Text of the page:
Acquisition

Industry pushes to reform procurement

Robin Lineberger, Deloitte

Deloitte's federal services CEO Robin Lineberger is co-chairing a commission to recommend procurement strategies to Congress.

A group of industry experts plans to give lawmakers ideas on smart procurement strategies as agencies continue to expand their purchases of IT services.

The Professional Services Council announced on Jan. 25 that it has launched a new commission to review what it considers systemic barriers to efficiency and innovation in government procurement.

“Our objective in forming this commission is to articulate the ways in which the government can align the federal acquisition process for services—such as IT or engineering services—with program outcomes to create a sustainable acquisition ecosystem,” said Robin Lineberger, CEO of federal government services at Deloitte and co-chair of the commission. A full report to Congress is expected by April.

A large percentage of the federal acquisition workforce is nearing retirement, which could leave  an overextended and underexperienced corps of procurement officers struggling with increasingly complex IT projects. Looming budget cuts only add to that challenge.

"In light of this problematic combination of forces and concerns, and the consistency of those concerns over an entire decade, we believe it is the right time for a serious reassessment of how the federal acquisition workforce is educated and trained," according to a PSC survey on acquisition policy released in December.

At the same time, the House Oversight and Government Reform Committee delved into the complications of IT procurement in a Jan. 28 hearing. It restarted discussions on fine-tuning IT investment strategies and how agencies go about purchasing IT services.

Testifying at the hearing, former Rep. Tom Davis said the government struggles because of an insufficient procurement process and acquisition workforce. He said the system’s objective should be geared toward getting the best deal, but many side initiatives distract agencies.

Rep. Elijah Cummings (D-Md.), the committee’s ranking member, said the government needs to spend wisely on IT while not forgetting federal employees. Indeed, he said, the acquisition community needs the tools necessary to effectively oversee increasingly complex systems from beginning to end. The committee also heard from Federal CIO Steven VanRoekel and David Powner, director of IT management issues at the Government Accountability Office.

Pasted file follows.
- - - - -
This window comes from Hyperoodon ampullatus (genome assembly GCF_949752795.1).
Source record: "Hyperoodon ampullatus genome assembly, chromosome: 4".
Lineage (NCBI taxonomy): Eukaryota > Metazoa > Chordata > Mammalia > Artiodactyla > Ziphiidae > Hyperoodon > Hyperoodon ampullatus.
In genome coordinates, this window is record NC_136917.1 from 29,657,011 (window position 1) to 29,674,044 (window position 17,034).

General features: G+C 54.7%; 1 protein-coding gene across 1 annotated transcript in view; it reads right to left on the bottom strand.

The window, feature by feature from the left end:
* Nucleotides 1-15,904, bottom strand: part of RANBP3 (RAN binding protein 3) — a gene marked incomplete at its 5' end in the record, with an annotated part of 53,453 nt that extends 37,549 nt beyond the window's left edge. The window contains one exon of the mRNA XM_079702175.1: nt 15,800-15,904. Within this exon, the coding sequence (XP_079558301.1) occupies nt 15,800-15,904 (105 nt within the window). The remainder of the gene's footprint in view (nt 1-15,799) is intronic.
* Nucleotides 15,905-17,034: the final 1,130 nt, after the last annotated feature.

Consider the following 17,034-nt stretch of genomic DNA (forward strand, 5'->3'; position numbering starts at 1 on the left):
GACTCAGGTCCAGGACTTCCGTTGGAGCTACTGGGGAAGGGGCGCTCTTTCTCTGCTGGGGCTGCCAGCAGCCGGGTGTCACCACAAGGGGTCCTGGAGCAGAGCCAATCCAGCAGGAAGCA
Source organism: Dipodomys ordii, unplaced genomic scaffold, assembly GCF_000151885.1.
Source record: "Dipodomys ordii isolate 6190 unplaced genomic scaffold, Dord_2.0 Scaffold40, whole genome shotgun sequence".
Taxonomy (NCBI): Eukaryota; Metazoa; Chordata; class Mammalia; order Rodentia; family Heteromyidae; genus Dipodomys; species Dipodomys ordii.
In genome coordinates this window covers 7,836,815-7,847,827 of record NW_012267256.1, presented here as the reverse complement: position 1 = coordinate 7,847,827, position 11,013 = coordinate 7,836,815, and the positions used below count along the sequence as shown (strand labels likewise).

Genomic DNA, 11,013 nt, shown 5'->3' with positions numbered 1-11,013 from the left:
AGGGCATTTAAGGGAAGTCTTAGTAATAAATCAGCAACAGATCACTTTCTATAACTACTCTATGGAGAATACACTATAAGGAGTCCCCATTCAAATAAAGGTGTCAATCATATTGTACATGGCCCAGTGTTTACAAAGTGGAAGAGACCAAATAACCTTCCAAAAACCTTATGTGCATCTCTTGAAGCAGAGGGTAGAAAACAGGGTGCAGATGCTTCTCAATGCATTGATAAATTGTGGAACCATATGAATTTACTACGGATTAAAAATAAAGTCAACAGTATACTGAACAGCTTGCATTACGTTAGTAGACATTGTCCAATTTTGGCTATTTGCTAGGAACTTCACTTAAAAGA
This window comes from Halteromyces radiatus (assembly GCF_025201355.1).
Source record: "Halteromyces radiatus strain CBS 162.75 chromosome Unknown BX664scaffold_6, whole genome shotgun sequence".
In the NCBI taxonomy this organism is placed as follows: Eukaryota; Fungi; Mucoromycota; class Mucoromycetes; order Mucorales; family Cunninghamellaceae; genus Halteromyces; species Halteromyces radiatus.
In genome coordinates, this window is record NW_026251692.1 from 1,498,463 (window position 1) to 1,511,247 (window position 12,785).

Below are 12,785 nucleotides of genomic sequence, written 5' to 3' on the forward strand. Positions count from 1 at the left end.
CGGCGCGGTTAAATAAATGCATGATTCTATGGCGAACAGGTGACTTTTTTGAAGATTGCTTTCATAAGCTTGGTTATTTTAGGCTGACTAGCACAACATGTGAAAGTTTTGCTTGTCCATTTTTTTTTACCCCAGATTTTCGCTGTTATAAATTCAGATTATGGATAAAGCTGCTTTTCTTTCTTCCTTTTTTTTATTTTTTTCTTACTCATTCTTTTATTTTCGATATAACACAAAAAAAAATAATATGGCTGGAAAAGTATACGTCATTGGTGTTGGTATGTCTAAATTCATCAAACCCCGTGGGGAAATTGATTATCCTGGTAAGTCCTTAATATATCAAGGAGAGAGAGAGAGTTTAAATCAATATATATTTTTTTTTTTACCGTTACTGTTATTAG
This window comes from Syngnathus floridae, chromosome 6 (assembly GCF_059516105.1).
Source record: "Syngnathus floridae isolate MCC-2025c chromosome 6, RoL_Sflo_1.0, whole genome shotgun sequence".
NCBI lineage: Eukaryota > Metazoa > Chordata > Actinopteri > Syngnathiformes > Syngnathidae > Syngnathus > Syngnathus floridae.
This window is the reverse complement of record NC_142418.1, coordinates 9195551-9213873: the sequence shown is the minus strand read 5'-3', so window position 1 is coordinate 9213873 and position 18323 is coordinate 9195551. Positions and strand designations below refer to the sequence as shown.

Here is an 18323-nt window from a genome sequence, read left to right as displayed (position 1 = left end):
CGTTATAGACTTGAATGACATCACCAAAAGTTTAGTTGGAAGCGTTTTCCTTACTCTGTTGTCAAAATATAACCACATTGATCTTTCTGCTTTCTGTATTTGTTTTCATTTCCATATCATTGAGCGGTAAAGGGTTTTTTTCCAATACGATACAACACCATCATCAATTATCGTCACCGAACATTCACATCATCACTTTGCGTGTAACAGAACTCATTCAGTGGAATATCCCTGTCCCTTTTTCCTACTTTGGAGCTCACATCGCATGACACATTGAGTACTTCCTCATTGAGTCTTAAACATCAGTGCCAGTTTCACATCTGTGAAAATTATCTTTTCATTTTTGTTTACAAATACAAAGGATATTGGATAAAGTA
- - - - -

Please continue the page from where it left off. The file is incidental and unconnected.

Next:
The commission seeking to address those concerns includes 17 members of PSC's board of directors, and is expected to hold meetings throughout February and March. Throughout the process, the commission will seek input from stakeholders and experts, including PSC member companies, federal officials and others with common interests.

About the Author

Matthew Weigelt is a freelance journalist who writes about acquisition and procurement.

Featured

  • Contracting
    8 prototypes of the border walls as tweeted by CBP San Diego

    DHS contractors face protests – on the streets

    Tech companies are facing protests internally from workers and externally from activists about doing for government amid controversial policies like "zero tolerance" for illegal immigration.

  • Workforce
    By Mark Van Scyoc Royalty-free stock photo ID: 285175268

    At OPM, Weichert pushes direct hire, pay agent changes

    Margaret Weichert, now acting director of the Office of Personnel Management, is clearing agencies to make direct hires in IT, cyber and other tech fields and is changing pay for specialized occupations.

  • Cloud
    Shutterstock ID ID: 222190471 By wk1003mike

    IBM protests JEDI cloud deal

    As the deadline to submit bids on the Pentagon's $10 billion, 10-year warfighter cloud deal draws near, IBM announced a legal protest.

Stay Connected

FCW Update

Sign up for our newsletter.

I agree to this site's Privacy Policy.